United States historic place
The Goddard Site is a prehistoric archaeological site in Brooklin, Maine. The site is notable for the large number of stone artifacts found, most of which were sourced at locations well removed from the area, and for the presence of worked copper artifacts. It is most widely known as the claimed location at which the Maine penny, a Norse coin dating to the reign of Olaf Kyrre (1067–1093 AD), was found. The site was listed on the National Register of Historic Places in 1979.
The Goddard Site is located on Naskeag Point, the southernmost peninsula of Brooklin, Maine, which is located on the Blue Hill Peninsula west of Mount Desert Island on the central coast of Maine. The site offers an unobstructed view of the surrounding waters and islands, and was apparently a major summer encampment and trading site. Unlike other coastal sites in Maine, there is a marked absence of shell middens, and a large number of artifacts have been recovered from the site that originate all across the larger region. Finds include pottery remnants of a sort usually found as far off as New Jersey and Nova Scotia. The site also included a series of post molds 13 metres (43 ft) in length, probably the location of a longhouse.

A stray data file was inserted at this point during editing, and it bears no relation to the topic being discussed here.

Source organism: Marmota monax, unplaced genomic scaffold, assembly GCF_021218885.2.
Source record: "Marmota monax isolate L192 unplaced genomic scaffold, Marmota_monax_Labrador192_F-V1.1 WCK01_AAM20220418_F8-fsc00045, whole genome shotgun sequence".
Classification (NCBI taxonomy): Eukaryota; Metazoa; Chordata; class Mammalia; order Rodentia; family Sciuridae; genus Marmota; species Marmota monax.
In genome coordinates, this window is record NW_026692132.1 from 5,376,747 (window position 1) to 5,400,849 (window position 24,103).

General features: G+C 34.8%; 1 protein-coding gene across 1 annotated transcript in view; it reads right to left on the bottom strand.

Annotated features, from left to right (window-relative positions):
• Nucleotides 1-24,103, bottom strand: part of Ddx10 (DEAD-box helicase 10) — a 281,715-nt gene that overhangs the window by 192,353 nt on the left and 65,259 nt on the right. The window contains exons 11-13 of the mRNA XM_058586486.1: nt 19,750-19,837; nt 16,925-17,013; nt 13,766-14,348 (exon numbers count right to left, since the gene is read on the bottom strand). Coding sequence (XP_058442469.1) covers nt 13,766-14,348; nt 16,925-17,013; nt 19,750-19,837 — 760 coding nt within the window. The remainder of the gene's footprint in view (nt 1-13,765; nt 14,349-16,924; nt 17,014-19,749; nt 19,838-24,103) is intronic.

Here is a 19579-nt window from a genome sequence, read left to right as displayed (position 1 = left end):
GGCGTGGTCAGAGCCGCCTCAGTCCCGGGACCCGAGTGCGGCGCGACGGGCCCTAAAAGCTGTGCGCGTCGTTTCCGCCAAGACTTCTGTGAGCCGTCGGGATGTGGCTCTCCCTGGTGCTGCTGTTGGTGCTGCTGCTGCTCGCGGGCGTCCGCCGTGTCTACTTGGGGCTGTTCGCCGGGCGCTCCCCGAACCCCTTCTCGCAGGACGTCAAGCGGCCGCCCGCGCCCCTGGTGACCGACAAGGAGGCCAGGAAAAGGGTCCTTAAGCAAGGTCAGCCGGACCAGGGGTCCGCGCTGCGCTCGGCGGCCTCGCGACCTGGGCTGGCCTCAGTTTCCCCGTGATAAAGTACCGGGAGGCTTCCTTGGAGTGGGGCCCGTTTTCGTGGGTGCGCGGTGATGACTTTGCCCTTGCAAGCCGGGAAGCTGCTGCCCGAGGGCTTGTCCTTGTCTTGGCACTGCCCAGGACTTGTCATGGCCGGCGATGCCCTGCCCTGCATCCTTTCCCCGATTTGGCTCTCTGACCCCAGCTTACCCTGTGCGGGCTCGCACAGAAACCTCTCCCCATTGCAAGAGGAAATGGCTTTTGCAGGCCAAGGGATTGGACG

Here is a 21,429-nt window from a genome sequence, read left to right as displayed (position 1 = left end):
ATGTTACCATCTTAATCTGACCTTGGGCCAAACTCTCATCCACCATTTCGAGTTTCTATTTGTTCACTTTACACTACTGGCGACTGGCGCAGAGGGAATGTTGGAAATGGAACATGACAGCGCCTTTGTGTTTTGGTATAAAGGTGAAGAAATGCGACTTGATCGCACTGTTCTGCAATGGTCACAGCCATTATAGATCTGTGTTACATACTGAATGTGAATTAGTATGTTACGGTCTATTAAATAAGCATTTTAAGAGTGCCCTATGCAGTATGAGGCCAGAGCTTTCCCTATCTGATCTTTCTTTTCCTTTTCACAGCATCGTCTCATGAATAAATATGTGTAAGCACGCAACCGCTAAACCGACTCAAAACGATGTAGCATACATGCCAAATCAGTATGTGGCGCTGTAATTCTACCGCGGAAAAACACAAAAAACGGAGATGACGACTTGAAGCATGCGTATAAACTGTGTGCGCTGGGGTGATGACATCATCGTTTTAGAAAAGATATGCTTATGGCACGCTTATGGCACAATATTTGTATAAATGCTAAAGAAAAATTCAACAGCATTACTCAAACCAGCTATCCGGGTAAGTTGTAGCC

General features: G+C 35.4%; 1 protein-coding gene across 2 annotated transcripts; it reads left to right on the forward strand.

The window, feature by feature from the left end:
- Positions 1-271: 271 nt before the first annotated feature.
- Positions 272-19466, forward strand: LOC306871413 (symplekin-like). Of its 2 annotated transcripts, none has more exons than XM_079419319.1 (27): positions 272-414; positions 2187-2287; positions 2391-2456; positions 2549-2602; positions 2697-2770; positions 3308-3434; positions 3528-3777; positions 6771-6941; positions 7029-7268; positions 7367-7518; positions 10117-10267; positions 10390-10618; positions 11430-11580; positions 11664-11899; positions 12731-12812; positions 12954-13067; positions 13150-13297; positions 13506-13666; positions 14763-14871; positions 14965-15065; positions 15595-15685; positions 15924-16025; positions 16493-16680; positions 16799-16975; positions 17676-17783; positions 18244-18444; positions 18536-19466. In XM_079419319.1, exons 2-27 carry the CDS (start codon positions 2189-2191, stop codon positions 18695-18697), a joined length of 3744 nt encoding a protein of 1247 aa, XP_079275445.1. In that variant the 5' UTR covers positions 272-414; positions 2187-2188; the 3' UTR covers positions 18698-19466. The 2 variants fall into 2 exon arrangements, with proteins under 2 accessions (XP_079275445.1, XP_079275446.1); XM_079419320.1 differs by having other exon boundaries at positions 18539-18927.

Unusual finds at the site include worked copper, including some of European origin that were found in a Late Ceramic period grave of two children, alongside clay artifacts. The most unusual find, however, is the Maine penny, a silver coin of Norse origin, dating to the reign of Olaf Kyrre (1067–1093 AD). Speculation has it that this coin would have been brought to the site by Native traders, since it post-dates the abandonment of the only known Norse settlements in North America. However, the provenance of this coin, claimed to have been found at the site by an amateur archaeologist and old coin collector, is now disputed. While there is no argument about the coin itself being authentic, serious questions have been raised about its actual discovery. Having exposed the “Viking treasure” for decades prominently displayed in the Royal Ontario Museum as a hoax, archaeologist Dr. Edmund Carpenter raised similar concerns with respect to the Norse penny and concluded: “Not proven.” The site has shown no evidence of other Norse artifacts.